Fast Retailing: Back To The Fast Track
When Fast Retailing Co.'s brash CEO, Tadashi Yanai, predicted back in 2001 that the clothing company would be "bigger than Gap," it seemed a bold claim even for a company that had grown fivefold in four years. The skeptics no doubt felt vindicated when sales at Fast Retailing's Uniqlo chain of stores abruptly slowed two years ago. As of August, 2003, revenue was down 25% as expansion plans badly misfired. The slump wiped out 80% of the stock price.
Today, Fast Retailing, based in Yamaguchi in western Japan, is showing it has the resilience to match its founder's boldness. The company, which sells inexpensive casual clothing at 630 no-frills Uniqlo outlets across Japan, has restructured and is making an impressive comeback. "Getting their fingers burnt has been a great lesson," says David Marra, a principal at A.T. Kearney Inc. in Tokyo. "They have undergone a magnificent transition."
Investors certainly seem to think so. In the past 12 months, Fast Retailing's stock has catapulted from $35 to $80 on the back of better-than-expected results. That moved it from No. 977 to No. 705 on BusinessWeek's Global 1000 ranking. Nomura Securities Co. figures the company's operating profits will reach $570 million for the year ending in August, with a profit margin of 18.3%, vs. 13.3% last year. "The share-price movement is all about their improved earnings performance," says Masafumi Shoda, an analyst at Nomura Securities in Tokyo. He rates Fast Retailing a buy.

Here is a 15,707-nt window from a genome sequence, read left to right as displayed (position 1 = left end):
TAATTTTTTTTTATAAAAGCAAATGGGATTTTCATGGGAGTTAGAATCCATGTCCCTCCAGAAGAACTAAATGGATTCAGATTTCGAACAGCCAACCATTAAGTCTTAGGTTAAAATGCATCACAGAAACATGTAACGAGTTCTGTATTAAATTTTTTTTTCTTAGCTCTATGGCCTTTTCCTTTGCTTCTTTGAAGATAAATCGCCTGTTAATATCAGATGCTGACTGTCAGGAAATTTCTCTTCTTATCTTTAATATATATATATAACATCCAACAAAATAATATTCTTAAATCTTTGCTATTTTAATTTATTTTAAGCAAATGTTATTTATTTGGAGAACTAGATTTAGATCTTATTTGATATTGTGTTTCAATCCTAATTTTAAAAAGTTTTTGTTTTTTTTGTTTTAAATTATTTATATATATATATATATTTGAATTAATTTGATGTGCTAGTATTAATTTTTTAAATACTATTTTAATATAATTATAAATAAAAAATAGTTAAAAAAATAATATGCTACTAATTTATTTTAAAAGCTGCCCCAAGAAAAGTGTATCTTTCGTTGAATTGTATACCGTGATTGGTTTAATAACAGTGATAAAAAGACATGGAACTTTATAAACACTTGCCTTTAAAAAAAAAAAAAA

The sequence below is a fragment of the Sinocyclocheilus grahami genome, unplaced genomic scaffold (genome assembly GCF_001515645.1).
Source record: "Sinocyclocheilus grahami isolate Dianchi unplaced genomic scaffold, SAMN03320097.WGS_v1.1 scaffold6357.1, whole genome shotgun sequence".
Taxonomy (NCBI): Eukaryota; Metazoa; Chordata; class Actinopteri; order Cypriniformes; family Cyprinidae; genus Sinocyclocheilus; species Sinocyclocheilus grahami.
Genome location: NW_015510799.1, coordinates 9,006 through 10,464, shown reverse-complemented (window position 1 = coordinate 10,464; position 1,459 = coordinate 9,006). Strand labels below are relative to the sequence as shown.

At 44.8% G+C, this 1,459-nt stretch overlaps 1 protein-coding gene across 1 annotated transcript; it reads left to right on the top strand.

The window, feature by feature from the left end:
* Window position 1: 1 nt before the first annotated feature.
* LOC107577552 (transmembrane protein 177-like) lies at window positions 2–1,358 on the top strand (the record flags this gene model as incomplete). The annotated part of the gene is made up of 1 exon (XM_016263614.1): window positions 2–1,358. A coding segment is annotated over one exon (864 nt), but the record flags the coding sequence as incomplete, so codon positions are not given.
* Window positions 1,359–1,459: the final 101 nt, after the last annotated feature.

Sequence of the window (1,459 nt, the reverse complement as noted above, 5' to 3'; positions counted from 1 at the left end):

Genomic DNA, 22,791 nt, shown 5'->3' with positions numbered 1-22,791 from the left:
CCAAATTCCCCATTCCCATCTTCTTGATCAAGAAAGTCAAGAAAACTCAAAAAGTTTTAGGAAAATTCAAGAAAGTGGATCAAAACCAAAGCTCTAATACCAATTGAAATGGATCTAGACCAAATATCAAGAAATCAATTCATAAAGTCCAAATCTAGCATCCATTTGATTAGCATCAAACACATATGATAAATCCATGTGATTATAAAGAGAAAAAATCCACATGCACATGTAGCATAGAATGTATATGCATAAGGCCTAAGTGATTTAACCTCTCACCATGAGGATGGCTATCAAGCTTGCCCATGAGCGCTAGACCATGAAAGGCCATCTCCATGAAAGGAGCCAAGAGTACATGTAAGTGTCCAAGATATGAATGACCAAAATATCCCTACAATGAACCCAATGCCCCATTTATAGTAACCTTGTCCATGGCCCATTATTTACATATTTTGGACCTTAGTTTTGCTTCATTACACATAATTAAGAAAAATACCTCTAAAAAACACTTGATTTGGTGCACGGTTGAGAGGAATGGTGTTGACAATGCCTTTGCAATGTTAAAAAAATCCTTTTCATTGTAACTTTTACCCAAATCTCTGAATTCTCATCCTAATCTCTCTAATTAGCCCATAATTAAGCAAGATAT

The company hit a wall when its made-in-China apparel lines suddenly fell out of favor with Japan's fickle young consumers, sending sales tumbling from $3.86 billion in 2001 to $2.86 billion last year. Yanai drafted 41-year-old Genichi Tamatsuka, a vice-president, as chief operating officer and president. Yanai then stepped back and let Tamatsuka redesign Uniqlo's offerings. The changes include a greater emphasis on women's lines and the use of cashmere and other upmarket fabrics at reasonable prices. The revamp is expected to push up net sales 10%, to $3.2 billion, for the year that ends in August. "We need to make sure we introduce something new and better every season," says Tamatsuka.
Just as important, management hasn't been afraid to pull the plug on losers. In June an ill-fated venture in which Fast Retailing tried to apply Uniqlo's vertically integrated model to the fresh-produce business was closed down, at a loss of $25 million. Yanai and Tamatsuka also shut most of Uniqlo's 21 British stores, leaving just five outlets in the London area and reversing a loss to breakeven. "They showed that they weren't the typical Japanese company that would stay in the game even if they were losing money," says Kearney's Marra.
One potential problem is that Yanai, who owns 26% of the company, hasn't lost his yearning for global domination. "Our aim is to inspire the world to dress casually," he told analysts at the half-year results meeting in May, adding that he wants sales of 1 trillion yen ($9.2 billion) by 2010 and is looking for acquisitions and joint-venture partners. With luck, Yanai will keep the company's year of fear in mind as he plots his next move.
By Ian Rowley in Tokyo